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Banksy to sell T-shirts in aid of protesters facing trial over removal of slave trader statue

Jeevan Ravindran, CNN

British graffiti artist Banksy has announced that he will be selling T-shirts to help those charged with pulling down the statue of slave trader Edward Colston during Black Lives Matter protests in 2020.

Anti-racist protesters toppled the statue in the city of Bristol in southwest England on June 7, 2020, during a demonstration in solidarity with the Black Lives Matter movement in the aftermath of George Floyd’s murder in the US.

The protesters tied rope around the bronze statue of Colston and pulled it down from its plinth. They then took it to Bristol Harbour and threw it into the River Avon, which runs through the city.

Four people were charged by police over the removal and are due to go to trial next week. Banksy said his souvenir T-shirts would “mark the occasion” and would be available from outlets in Bristol from Saturday for £25 ($33).

Writing on Instagram, the anonymous artist — who is also believed to be from Bristol although relatively little is known about his identity — said he would send “all proceeds to the defendants so they can go for a pint.”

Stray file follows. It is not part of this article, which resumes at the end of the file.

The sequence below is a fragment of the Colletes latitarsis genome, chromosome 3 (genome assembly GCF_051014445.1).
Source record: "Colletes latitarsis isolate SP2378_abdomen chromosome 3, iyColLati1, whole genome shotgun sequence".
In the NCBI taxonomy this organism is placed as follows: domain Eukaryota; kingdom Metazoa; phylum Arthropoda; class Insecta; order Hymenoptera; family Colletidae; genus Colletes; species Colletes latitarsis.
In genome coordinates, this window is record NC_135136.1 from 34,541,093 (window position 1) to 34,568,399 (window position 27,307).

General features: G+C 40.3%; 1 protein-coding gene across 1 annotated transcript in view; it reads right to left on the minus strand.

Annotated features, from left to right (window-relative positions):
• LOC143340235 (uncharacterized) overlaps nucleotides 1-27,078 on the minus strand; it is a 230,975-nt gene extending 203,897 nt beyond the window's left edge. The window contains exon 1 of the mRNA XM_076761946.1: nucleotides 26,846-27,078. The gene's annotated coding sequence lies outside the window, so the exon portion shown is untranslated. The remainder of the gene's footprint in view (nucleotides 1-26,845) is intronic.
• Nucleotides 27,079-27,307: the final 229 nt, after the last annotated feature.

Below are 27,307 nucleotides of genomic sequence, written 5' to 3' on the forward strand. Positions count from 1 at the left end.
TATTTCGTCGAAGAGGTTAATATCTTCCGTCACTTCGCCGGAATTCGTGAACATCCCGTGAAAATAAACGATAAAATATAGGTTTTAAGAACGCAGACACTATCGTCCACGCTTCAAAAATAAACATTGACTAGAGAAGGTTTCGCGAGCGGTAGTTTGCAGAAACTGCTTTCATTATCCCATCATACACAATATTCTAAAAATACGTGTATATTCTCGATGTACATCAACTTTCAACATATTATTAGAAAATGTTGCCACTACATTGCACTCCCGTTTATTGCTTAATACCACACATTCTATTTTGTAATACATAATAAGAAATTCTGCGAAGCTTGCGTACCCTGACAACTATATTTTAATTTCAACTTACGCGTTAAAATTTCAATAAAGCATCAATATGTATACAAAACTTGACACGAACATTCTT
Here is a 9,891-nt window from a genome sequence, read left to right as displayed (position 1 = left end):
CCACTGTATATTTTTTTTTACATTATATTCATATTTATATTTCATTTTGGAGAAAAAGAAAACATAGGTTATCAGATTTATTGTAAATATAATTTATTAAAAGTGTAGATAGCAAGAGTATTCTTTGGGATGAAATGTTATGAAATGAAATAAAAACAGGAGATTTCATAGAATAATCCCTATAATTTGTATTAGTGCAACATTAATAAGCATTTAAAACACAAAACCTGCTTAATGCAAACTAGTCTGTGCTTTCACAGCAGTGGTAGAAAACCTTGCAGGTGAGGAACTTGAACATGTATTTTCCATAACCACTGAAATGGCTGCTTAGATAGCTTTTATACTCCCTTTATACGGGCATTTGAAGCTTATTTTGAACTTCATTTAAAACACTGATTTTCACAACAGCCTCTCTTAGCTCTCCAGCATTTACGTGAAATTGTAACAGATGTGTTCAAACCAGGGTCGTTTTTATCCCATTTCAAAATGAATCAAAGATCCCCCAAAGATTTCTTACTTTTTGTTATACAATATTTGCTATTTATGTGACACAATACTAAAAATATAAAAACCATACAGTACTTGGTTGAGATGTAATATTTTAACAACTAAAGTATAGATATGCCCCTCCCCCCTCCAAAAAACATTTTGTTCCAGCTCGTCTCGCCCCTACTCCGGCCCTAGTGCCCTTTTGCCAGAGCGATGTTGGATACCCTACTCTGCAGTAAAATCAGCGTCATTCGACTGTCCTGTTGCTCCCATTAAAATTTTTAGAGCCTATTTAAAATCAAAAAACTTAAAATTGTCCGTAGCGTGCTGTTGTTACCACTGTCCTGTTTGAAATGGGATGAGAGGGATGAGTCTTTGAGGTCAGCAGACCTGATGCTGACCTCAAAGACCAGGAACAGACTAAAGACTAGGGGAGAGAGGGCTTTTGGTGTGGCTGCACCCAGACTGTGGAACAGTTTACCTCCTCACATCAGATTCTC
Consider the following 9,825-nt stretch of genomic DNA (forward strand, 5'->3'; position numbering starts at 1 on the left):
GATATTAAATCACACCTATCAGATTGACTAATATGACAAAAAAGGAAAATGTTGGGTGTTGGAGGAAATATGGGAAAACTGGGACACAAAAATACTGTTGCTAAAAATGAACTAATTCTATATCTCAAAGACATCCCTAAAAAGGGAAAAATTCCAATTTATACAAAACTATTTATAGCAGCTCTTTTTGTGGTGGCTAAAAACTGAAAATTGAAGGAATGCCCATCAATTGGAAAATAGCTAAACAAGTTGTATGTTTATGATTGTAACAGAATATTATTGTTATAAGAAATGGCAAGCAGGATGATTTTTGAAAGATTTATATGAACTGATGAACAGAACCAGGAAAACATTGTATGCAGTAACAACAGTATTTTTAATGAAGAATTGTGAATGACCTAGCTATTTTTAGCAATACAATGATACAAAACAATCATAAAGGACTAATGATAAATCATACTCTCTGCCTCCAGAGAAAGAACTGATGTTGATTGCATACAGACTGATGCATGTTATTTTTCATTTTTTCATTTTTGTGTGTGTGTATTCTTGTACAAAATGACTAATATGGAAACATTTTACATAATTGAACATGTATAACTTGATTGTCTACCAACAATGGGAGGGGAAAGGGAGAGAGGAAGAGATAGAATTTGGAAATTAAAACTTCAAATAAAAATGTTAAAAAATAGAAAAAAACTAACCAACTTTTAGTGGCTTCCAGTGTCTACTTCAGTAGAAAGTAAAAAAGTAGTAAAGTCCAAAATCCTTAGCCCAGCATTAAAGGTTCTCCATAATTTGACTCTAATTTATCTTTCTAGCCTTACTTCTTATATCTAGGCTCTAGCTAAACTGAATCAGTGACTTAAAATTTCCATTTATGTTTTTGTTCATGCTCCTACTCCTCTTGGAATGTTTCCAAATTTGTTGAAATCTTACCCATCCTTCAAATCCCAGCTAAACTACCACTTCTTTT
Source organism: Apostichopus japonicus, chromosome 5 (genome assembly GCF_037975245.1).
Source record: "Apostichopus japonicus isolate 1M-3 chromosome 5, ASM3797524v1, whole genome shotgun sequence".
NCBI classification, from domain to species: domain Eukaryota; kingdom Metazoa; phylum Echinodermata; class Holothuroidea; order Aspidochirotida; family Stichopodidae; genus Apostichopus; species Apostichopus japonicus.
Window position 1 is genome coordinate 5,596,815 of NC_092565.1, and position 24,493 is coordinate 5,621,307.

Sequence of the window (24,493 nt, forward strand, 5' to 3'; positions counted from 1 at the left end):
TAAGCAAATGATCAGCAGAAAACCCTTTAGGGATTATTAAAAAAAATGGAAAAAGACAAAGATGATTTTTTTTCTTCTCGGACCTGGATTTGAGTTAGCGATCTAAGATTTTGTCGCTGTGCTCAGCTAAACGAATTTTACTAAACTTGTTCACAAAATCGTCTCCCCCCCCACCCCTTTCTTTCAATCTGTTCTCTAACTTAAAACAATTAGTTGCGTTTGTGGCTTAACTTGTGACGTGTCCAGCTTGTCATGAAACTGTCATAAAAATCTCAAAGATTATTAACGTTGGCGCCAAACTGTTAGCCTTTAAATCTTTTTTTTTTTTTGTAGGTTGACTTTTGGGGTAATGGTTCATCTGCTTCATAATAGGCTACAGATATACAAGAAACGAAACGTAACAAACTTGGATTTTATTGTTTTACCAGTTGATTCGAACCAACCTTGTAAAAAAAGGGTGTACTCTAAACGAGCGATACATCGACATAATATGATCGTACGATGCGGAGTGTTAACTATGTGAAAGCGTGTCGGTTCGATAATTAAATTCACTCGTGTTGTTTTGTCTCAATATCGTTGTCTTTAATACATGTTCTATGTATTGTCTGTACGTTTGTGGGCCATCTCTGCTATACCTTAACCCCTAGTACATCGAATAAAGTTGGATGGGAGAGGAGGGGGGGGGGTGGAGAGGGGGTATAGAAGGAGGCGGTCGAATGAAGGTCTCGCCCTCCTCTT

Banksy also shared a photo of the T-shirts, emblazoned with the stenciled word “Bristol” above an image of the empty plinth where the statue formerly stood, with the rope hanging down from it, and a protester’s placard lying next to it.

Bristol’s Ujima Radio said the T-shirts would be available for purchase from five independent stores in the city, with only one permitted per customer. PA Media reported thousands of people were queuing to buy the limited edition items on Saturday.

Colston was a slave trader and merchant who helped transport tens of thousands of people from Africa as slaves across the Atlantic and sold them for labor, primarily for work in sugar plantations in the Caribbean and Virginia

His statue, installed in 1895, is just one example of the way he was honored in his home city of Bristol, with roads, schools and buildings also being named after him — although many have since been renamed.

At the time of the toppling, Banksy suggested one idea for the statue’s future would be to “put him back on the plinth, tie cable round his neck and commission some life size bronze statues of protesters in the act of pulling him down.”

The statue is now temporarily on display at the M Shed museum in Bristol, alongside placards from the protest where it was pulled down. It was placed there in June and will stay until at least January 2022 while a consultation takes place on its future.

After the murder of George Floyd and the global rise of the Black Lives Matter movement last year, Banksy — who has been confirmed in interviews to be a White man — shared an anti-racist statement online.

“People of colour are being failed by the system. The white system,” he wrote. “Like a broken pipe flooding the apartment of the people living downstairs. This faulty system is making their life a misery, but it’s not their job to fix it…. this is a white problem.”

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